17     area of responsibility.  There was mention of Batkovic or another area, I

18     don't know, but there was no talk about any exchanges of prisoners of war

19     through our territory where I was deployed.

20        Q.   Let me ask you this:  Doesn't the fact that you, as the battalion

21     deputy commander, in charge of the battalion during that period of time,

22     doesn't the fact that you weren't told about an exchange tell you

23     something about whether any exchange was actually intended for the

24     prisoners in your area of responsibility?

25        A.   There was probably no intention to carry out exchanges in my area

Page 9316

 1     of responsibility because in the previous years of the war, it had never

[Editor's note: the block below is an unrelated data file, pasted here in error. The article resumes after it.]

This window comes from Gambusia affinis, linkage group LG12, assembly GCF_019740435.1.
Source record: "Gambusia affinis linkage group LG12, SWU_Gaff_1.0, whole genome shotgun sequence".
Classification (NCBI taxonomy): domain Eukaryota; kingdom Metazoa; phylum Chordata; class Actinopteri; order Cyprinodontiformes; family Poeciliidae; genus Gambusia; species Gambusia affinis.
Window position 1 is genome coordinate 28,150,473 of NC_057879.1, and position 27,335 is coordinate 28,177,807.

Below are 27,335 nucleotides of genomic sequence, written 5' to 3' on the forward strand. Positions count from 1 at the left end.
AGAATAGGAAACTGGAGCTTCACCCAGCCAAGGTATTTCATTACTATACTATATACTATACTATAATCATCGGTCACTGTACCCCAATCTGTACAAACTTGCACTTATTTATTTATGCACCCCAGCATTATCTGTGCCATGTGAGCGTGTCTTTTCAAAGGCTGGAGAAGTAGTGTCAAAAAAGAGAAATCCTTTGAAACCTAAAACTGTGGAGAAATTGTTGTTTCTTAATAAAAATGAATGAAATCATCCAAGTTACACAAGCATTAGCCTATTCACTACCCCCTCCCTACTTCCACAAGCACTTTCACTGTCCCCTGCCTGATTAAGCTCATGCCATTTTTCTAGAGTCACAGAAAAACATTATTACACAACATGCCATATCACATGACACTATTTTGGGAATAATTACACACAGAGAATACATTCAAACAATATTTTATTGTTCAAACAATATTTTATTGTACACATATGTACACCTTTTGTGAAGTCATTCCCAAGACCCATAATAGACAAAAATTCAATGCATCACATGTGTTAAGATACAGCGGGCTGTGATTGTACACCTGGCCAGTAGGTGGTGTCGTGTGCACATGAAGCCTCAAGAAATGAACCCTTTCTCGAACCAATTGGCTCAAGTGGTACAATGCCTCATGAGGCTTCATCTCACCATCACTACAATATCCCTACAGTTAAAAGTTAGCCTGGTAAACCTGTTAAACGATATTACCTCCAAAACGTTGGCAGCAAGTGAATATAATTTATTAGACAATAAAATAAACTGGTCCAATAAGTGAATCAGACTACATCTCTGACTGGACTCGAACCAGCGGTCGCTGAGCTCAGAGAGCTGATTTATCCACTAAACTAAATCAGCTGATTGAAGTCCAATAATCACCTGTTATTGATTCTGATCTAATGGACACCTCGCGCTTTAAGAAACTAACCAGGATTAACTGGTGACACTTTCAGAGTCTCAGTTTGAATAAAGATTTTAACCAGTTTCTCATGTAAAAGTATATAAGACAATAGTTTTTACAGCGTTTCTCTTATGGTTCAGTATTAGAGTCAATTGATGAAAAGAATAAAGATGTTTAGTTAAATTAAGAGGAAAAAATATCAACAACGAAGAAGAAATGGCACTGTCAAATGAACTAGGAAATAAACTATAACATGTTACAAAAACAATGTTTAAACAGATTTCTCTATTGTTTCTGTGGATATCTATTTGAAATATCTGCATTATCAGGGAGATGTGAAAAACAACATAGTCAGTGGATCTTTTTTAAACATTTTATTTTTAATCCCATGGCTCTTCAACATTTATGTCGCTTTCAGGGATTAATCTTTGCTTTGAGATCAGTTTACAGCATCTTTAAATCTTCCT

2     been done in that area.  I don't know why not but it never occurred

 3     there.  It was usually on a major road on the way to Tuzla or in

 4     Bijeljina, but in the area where I was it was difficult -- that would

 5     have been difficult because the terrain was very difficult.

 6        Q.   So from a military point of view, it would have been an

 7     unsuitable location to conduct an exchange in any event?  Is that fair to

 8     say?

 9        A.   Yes.

10        Q.   You mentioned Batkovic how far is Batkovic camp from, let's say,

11     the Orahovac school, the area of Zvornik?

12        A.   I think that Bijeljina is about 50 kilometres away from Zvornik.

13        Q.   And about how far would that be in terms of time, were you to

14     travel from Zvornik to Bijeljina by road?

15        A.   Well, that would depend on how you were travelling, but if you

16     were to go by bus, it would probably take an hour.  If you were to travel

17     by car, probably faster.

18        Q.   And of your -- well, in your knowledge or in your experience, are

19     you aware of exchanges that were conducted from Batkovic , that is of